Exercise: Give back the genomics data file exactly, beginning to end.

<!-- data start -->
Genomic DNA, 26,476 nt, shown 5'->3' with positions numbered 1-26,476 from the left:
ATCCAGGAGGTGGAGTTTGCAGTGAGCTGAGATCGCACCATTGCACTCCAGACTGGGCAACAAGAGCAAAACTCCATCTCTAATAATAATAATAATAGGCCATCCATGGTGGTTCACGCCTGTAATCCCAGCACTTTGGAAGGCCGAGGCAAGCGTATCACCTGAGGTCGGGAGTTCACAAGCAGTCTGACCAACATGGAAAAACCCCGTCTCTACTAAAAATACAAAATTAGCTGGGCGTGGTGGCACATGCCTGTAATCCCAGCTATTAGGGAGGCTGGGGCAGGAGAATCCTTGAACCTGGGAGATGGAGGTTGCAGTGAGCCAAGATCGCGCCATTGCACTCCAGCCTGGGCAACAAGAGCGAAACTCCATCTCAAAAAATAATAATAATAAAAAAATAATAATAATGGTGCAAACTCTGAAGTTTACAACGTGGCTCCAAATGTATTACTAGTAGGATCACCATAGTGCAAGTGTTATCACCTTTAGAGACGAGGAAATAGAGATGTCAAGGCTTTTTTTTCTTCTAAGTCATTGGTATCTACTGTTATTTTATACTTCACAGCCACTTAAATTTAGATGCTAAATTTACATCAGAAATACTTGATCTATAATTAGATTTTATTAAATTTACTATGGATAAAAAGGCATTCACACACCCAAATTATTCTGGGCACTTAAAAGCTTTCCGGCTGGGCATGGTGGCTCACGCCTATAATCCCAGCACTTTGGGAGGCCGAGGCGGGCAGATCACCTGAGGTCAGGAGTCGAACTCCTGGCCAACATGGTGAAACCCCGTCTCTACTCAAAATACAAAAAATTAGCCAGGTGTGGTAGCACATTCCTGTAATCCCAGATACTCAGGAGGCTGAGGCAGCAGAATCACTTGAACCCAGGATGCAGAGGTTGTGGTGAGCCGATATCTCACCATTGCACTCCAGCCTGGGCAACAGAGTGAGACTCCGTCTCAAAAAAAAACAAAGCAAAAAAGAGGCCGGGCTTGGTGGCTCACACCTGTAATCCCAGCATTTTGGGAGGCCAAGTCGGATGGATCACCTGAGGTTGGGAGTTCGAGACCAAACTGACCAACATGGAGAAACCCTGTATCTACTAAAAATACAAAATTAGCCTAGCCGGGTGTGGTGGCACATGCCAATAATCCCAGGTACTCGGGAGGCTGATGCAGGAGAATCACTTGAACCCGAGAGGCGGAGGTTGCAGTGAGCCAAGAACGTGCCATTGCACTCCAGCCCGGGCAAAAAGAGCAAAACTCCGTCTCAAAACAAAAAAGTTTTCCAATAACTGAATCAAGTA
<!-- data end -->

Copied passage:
Genomic DNA, 26,476 nt, shown 5'->3' with positions numbered 1-26,476 from the left:
ATCCAGGAGGTGGAGTTTGCAGTGAGCTGAGATCGCACCATTGCACTCCAGACTGGGCAACAAGAGCAAAACTCCATCTCTAATAATAATAATAATAGGCCATCCATGGTGGTTCACGCCTGTAATCCCAGCACTTTGGAAGGCCGAGGCAAGCGTATCACCTGAGGTCGGGAGTTCACAAGCAGTCTGACCAACATGGAAAAACCCCGTCTCTACTAAAAATACAAAATTAGCTGGGCGTGGTGGCACATGCCTGTAATCCCAGCTATTAGGGAGGCTGGGGCAGGAGAATCCTTGAACCTGGGAGATGGAGGTTGCAGTGAGCCAAGATCGCGCCATTGCACTCCAGCCTGGGCAACAAGAGCGAAACTCCATCTCAAAAAATAATAATAATAAAAAAATAATAATAATGGTGCAAACTCTGAAGTTTACAACGTGGCTCCAAATGTATTACTAGTAGGATCACCATAGTGCAAGTGTTATCACCTTTAGAGACGAGGAAATAGAGATGTCAAGGCTTTTTTTTCTTCTAAGTCATTGGTATCTACTGTTATTTTATACTTCACAGCCACTTAAATTTAGATGCTAAATTTACATCAGAAATACTTGATCTATAATTAGATTTTATTAAATTTACTATGGATAAAAAGGCATTCACACACCCAAATTATTCTGGGCACTTAAAAGCTTTCCGGCTGGGCATGGTGGCTCACGCCTATAATCCCAGCACTTTGGGAGGCCGAGGCGGGCAGATCACCTGAGGTCAGGAGTCGAACTCCTGGCCAACATGGTGAAACCCCGTCTCTACTCAAAATACAAAAAATTAGCCAGGTGTGGTAGCACATTCCTGTAATCCCAGATACTCAGGAGGCTGAGGCAGCAGAATCACTTGAACCCAGGATGCAGAGGTTGTGGTGAGCCGATATCTCACCATTGCACTCCAGCCTGGGCAACAGAGTGAGACTCCGTCTCAAAAAAAAACAAAGCAAAAAAGAGGCCGGGCTTGGTGGCTCACACCTGTAATCCCAGCATTTTGGGAGGCCAAGTCGGATGGATCACCTGAGGTTGGGAGTTCGAGACCAAACTGACCAACATGGAGAAACCCTGTATCTACTAAAAATACAAAATTAGCCTAGCCGGGTGTGGTGGCACATGCCAATAATCCCAGGTACTCGGGAGGCTGATGCAGGAGAATCACTTGAACCCGAGAGGCGGAGGTTGCAGTGAGCCAAGAACGTGCCATTGCACTCCAGCCCGGGCAAAAAGAGCAAAACTCCGTCTCAAAACAAAAAAGTTTTCCAATAACTGAATCAAGTA